Deficient health system amid rising population: Government must show convincing will


The tales that the larger percentage of sectors in the Country, Nigeria, are to high degrees not in good condition, is apparently defensible with pointers of severe defecting characters which define the posture of the working patterns of these sectors. The health sector in Nigeria is one point of note in the discourse of sectoral profile of reckoning in the Country. The sector has largely been a prey to several deficiencies which largely have rendered it grappling with the syndrome of stunted growth. The surrounding purview of the sector reveals from all perceivable angles that rather than improvements to meet new demands, the sector is depreciating.

The fact that public health is one crucial aspect of societal life from which the Government cannot shy away from, speaks to the reason why more emphasis of demands have always been placed on the Government for provision of meaningful health services. As a result, the necessity for the demands of health services across nations, broadly fall within concurrent list of government jurisdiction with expectations from the Government being a forward player in driving the workings of the sector.

In Nigeria, the state of the health system appears too infantile to reasonably cater for the pressing needs of the Country. The state of the system has not in any way grown to suffice the demands of the geometric rise in population. The incommensurate capacity of health provisions to cater for myriads of health challenges, has brought a deficit that threatens the state of an healthy population. It is evident that shortfalls in both human and material provisions have positioned the health sector in the Country under intense pressure, which in turn have been reflecting syndromes of clustering deformities.

It is saddening that with the demands of a geometrically growing population, the facilities within the architecture of public health provisions from the primary to the secondary categorical classification, are inadequate in the eyes of many Nigerians. The shortfalls of both human and material capacities of the health institutions are inarguably signs of dangers against a healthy population. It is lamentable that majority of Nigerians who are unable to afford the luxury charges of accessing appealing private health facilities in the Country for medical attention, have been reduced without choice to suffering unwholesome conditions of the insufficient and poor capacity public health facilities.

The subject of the inhumane treatment ill people suffer, with their caring relatives looking after them, from health workers within public health facilities have been noted to be at critical point, so bad to make the sick lose hope of survival. Records of countless numbers of patients who have lost their lives for being left medically unattended to, remains disturbing. The case of insufficient bed and admission spaces  to accommodate patients have remained a character of the public health system.

The subject of the identified unwelcoming posture of health workers to patients remains another character of the system which is unethical to how an informed health system should work. However, the manifestations of these wings of troubles have been noted to be reactions arousing from defective strings in the system. In fact, the earlier mentioned unwelcoming posture of health workers to patients in public health facilities in the Country, have been attributed to, as reactions against the ill conditions under which they work. It is no new story that agonising complaints by health workers over their conditions of work, remuneration, and other benefits have been major subjects of acrimonies which have informed countless brands of industrial actions across the Federation.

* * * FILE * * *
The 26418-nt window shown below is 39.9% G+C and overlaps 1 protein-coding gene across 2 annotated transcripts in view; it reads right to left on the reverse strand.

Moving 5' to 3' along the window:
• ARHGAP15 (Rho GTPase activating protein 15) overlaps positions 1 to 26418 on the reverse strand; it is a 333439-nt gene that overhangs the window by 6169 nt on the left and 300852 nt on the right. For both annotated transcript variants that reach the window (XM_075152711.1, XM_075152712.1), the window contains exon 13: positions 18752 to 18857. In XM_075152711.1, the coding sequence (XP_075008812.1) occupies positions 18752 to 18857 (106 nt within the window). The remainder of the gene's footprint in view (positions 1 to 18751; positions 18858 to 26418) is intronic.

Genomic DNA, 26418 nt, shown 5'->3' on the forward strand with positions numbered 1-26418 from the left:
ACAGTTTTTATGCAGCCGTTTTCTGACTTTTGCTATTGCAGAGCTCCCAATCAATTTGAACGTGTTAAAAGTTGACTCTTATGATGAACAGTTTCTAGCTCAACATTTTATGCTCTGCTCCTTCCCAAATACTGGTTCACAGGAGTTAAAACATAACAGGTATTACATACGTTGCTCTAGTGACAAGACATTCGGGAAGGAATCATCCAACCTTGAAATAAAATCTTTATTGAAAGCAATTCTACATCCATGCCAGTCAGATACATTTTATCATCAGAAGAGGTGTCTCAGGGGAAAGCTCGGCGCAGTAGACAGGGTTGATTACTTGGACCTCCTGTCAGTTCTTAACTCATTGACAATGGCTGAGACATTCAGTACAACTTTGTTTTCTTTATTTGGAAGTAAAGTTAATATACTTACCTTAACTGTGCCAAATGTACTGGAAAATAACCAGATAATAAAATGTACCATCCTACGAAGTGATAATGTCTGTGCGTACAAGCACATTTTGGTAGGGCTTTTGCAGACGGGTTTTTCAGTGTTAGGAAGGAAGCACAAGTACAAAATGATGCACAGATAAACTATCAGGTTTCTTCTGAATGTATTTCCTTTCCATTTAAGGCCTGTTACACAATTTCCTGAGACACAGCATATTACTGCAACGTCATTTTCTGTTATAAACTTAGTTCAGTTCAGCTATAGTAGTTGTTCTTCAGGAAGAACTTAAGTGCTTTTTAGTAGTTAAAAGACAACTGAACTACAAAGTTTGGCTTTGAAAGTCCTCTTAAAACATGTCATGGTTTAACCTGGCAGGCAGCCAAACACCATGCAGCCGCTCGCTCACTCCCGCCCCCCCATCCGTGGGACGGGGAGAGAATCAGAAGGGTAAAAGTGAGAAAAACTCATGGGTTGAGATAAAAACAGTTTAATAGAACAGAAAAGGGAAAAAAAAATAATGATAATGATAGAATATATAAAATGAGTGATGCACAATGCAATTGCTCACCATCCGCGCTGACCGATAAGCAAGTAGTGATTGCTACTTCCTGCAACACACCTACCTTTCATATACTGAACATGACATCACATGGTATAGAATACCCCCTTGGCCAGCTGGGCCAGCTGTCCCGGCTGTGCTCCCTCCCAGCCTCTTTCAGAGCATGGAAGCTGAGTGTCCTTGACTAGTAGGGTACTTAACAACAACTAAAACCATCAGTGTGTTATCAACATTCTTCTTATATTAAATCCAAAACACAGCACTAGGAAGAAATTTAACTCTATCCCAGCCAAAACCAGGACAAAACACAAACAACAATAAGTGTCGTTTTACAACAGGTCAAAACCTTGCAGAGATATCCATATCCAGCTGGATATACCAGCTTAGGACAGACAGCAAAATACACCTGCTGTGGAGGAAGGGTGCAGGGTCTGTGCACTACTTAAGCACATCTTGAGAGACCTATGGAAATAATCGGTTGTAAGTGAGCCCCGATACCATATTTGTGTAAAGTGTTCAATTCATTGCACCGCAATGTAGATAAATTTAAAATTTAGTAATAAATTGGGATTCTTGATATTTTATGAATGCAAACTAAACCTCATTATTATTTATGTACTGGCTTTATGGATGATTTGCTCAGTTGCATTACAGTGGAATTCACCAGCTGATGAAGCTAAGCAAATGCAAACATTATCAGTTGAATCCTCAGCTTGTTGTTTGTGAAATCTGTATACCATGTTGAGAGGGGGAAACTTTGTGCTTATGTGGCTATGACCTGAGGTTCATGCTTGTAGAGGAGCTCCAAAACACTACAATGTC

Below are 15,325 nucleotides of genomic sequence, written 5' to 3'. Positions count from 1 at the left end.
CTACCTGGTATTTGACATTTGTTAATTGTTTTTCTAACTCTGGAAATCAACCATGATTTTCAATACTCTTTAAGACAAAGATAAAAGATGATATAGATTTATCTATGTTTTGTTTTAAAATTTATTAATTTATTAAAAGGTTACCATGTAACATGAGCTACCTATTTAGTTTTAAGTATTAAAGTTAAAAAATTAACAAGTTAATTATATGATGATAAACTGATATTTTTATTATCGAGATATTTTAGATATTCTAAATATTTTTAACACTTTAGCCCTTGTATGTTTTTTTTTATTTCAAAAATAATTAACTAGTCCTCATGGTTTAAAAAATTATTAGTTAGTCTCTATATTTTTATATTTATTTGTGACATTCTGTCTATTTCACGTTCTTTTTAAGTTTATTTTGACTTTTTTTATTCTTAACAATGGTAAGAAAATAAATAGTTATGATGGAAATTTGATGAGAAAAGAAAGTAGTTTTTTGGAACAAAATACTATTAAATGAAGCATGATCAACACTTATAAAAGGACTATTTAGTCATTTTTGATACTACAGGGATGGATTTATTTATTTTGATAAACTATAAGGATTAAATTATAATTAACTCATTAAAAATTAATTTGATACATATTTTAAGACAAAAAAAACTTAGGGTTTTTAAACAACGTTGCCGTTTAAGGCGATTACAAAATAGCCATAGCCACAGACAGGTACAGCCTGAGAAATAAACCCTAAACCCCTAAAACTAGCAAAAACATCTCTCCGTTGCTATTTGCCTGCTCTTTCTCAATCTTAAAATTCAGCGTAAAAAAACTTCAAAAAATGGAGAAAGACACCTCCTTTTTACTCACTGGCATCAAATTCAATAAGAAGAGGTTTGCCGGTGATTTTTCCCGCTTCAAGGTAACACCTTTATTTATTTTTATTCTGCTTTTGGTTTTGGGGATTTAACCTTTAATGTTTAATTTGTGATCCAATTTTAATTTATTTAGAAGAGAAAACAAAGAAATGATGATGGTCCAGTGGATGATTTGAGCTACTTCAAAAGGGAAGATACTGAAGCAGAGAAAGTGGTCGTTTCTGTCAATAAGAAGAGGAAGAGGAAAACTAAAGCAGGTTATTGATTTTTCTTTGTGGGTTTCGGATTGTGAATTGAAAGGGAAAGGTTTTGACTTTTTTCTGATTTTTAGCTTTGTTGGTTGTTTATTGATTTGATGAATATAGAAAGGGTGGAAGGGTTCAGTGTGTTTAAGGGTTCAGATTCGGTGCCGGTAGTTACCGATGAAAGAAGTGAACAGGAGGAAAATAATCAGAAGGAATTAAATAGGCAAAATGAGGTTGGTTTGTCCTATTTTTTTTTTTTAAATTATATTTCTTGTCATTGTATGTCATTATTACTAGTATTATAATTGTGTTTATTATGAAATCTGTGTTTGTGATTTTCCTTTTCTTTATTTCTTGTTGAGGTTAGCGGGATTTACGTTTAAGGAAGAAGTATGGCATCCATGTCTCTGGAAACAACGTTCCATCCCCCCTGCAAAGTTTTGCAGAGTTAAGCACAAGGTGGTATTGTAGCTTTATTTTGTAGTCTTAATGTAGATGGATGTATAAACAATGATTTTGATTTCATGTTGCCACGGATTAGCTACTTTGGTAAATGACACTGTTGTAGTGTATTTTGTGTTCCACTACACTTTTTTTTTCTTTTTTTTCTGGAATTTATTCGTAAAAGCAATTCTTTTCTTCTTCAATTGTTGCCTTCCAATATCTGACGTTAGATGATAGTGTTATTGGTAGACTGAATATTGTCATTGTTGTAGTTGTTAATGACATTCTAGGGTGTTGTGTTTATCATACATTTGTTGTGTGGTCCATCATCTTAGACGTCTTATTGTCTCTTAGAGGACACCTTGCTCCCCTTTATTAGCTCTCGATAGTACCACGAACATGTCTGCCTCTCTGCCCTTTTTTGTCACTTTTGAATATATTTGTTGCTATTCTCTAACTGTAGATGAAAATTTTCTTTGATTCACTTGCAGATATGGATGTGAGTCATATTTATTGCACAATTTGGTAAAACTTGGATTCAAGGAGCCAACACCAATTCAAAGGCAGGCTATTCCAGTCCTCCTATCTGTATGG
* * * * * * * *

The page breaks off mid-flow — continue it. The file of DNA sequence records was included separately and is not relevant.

The promise-and-fail posture of the Government to addressing these demands has been a major syndrome of distrust which has continued to spur the brain-drain phenomenon on the basis of which medical doctors in the Country have continued to flee to seek greener pastures abroad. The ready acquaintance of the knowledge of how humane health workers are treated under well organised system abroad, has brought into play the phenomenon where majority of Nigerian doctors at every slightest chance want to flee the Country to greener pastures where they would be treated honourably under serene conditions with appreciable benefits.

The undeveloping character of the health sector in Nigeria, particularly with the workings of the public health system, remains a source of disturbance the government is yet to come to terms with in the light of reasonable approach. The tradition of health tourism by the privileged few which government functionaries have categorised themselves among, may turn catastrophic at dangerous times. The syndrome of seeking refuge abroad for medical attention rather than working out parameters to fix the comatose state of health system in the Country, is too irrational for thought. The constraints of the COVID-19 lockdown which rendered the privileged incapacitated to embark on such voyage, led to some losses which otherwise would have been preventable. It is important to state that situations of such kind may still present themselves later in future. It is therefore, paramount for the Government to take decisive move beyond the recurring tradition of weak political syndrome demonstrated towards the state of the Nigerian health system over several administrations.